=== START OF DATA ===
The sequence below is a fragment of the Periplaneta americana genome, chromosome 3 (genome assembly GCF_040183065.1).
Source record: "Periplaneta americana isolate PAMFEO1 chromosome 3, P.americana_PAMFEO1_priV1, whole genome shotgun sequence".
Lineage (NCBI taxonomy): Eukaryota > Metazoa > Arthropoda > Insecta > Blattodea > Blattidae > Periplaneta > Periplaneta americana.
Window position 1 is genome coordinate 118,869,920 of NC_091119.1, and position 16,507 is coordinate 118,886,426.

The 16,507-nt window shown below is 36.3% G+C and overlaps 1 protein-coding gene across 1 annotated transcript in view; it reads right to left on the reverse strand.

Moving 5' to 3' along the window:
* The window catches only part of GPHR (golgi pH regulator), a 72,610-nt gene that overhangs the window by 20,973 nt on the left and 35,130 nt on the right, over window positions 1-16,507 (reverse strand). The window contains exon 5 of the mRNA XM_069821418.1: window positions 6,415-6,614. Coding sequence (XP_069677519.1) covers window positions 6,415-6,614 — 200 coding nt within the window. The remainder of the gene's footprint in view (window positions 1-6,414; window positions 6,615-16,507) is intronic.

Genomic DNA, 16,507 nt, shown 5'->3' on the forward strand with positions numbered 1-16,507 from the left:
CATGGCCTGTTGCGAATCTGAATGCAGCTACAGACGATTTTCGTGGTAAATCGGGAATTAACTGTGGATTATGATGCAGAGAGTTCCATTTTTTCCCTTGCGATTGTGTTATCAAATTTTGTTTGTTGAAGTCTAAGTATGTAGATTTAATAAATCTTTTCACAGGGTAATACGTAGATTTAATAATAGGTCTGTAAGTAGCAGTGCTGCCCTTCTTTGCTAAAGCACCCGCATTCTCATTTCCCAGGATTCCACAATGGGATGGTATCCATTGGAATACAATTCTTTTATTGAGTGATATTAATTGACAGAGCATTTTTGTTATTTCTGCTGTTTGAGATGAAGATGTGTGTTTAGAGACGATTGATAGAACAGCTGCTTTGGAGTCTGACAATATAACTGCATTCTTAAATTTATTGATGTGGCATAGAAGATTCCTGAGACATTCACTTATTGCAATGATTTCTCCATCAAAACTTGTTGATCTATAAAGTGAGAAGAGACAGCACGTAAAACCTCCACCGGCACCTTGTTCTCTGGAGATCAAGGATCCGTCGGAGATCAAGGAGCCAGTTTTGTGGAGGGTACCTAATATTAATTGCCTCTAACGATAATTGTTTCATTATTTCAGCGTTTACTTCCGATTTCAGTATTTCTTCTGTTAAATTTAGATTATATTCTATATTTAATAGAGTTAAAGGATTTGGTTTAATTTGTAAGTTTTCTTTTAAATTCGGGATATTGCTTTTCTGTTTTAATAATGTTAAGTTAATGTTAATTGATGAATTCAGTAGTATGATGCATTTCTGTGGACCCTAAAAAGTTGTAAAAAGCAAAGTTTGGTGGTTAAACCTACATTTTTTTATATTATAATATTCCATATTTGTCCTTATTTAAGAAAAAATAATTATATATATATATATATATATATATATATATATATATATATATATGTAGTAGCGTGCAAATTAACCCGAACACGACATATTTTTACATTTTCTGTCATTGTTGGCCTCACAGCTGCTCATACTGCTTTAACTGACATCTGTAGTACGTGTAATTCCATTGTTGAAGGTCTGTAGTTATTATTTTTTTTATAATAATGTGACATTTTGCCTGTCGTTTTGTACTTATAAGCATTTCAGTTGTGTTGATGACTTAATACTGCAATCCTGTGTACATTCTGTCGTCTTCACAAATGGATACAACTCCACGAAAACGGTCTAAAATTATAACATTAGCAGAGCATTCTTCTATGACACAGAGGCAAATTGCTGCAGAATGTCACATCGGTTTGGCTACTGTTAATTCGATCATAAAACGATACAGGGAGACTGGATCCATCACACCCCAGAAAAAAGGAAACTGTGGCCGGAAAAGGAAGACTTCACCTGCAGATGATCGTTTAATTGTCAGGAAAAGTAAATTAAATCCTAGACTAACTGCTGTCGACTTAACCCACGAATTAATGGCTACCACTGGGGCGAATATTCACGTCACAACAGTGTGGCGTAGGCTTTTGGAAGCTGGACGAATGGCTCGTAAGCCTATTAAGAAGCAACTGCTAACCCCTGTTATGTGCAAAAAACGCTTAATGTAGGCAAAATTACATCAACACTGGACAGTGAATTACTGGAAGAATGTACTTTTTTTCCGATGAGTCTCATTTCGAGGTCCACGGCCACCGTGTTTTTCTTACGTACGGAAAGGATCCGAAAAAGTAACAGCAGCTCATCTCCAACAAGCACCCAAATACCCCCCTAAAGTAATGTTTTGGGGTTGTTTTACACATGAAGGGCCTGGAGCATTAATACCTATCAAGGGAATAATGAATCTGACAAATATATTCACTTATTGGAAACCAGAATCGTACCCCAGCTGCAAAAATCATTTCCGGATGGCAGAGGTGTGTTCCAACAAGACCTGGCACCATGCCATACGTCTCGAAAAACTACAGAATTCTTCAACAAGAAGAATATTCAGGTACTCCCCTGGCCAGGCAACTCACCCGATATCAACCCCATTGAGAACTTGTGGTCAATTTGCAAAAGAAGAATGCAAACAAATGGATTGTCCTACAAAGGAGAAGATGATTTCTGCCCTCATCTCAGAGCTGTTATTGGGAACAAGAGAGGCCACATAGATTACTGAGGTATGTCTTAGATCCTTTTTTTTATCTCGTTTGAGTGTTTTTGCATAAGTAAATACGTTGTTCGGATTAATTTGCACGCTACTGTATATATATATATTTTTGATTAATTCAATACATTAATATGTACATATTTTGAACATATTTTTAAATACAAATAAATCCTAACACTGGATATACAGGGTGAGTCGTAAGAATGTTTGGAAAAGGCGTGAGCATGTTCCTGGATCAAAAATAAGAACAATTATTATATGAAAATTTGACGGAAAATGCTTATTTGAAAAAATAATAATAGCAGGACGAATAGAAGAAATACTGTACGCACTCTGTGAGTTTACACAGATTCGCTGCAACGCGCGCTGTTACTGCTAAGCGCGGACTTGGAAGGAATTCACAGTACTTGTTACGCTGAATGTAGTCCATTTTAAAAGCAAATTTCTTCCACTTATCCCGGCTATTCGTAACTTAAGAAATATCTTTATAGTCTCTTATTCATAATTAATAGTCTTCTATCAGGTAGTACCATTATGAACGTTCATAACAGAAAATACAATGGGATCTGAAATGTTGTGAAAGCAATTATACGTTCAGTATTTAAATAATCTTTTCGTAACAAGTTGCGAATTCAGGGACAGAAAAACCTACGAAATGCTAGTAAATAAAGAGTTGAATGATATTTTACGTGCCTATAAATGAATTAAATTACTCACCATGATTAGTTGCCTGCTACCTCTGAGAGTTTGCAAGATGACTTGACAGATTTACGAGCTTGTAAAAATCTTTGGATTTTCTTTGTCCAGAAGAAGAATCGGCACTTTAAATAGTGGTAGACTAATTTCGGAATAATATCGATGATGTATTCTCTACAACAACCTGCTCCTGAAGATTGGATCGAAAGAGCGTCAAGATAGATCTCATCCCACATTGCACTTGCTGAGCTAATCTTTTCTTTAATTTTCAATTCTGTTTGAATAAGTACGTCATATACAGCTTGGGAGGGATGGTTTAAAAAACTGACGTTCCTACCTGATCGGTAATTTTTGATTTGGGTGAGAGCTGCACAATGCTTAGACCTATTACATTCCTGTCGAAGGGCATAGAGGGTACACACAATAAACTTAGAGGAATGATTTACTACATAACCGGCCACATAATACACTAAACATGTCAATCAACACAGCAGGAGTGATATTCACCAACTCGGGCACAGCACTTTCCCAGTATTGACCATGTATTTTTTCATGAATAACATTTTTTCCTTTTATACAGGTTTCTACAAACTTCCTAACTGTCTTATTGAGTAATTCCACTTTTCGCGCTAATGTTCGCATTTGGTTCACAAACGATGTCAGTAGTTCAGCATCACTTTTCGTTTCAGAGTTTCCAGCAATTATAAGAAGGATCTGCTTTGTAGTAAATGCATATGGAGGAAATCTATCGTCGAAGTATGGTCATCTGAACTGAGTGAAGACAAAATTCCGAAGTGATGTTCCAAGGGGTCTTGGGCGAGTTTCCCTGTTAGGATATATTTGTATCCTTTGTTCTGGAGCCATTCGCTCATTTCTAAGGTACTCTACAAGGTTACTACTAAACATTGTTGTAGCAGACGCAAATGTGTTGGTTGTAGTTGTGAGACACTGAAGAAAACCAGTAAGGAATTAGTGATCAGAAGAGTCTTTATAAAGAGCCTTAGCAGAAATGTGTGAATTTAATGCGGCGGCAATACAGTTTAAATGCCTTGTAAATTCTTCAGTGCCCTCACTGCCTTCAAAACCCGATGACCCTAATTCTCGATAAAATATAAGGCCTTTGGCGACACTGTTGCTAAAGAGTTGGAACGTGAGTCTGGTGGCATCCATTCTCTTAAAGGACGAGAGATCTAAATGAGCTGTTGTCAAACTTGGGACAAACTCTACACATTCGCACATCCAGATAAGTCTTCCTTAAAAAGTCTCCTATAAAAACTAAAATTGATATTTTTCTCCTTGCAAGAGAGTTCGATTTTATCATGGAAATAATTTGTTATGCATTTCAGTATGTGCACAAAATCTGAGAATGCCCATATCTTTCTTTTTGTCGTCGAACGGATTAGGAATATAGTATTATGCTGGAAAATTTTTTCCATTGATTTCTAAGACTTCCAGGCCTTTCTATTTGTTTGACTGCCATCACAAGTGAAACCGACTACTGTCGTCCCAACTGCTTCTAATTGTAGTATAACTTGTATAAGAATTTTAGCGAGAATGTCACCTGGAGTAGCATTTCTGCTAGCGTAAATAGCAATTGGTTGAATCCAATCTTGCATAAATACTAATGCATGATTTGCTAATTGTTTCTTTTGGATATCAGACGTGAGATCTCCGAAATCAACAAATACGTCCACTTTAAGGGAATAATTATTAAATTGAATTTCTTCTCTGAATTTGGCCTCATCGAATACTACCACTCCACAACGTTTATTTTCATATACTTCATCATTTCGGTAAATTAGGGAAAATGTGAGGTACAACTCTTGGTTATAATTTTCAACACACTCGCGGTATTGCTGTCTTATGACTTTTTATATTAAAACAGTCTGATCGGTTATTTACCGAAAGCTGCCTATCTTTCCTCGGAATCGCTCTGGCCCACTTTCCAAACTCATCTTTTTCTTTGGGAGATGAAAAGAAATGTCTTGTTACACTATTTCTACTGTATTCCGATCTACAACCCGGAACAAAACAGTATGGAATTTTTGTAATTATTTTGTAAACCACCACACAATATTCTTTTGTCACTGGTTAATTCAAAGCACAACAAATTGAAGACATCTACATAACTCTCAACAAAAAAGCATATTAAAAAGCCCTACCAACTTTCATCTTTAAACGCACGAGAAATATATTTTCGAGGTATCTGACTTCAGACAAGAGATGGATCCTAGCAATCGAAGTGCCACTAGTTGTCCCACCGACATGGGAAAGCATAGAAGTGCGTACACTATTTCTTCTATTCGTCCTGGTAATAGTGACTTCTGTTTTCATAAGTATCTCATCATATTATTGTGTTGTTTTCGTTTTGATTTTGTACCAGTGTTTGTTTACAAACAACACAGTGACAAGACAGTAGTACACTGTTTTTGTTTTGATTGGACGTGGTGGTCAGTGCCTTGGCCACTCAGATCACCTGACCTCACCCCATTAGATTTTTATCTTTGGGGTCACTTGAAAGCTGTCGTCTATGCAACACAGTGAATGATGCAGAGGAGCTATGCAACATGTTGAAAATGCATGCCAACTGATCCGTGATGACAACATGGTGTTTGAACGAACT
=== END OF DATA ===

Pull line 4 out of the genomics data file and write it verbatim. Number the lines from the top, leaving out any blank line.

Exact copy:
Window position 1 is genome coordinate 118,869,920 of NC_091119.1, and position 16,507 is coordinate 118,886,426.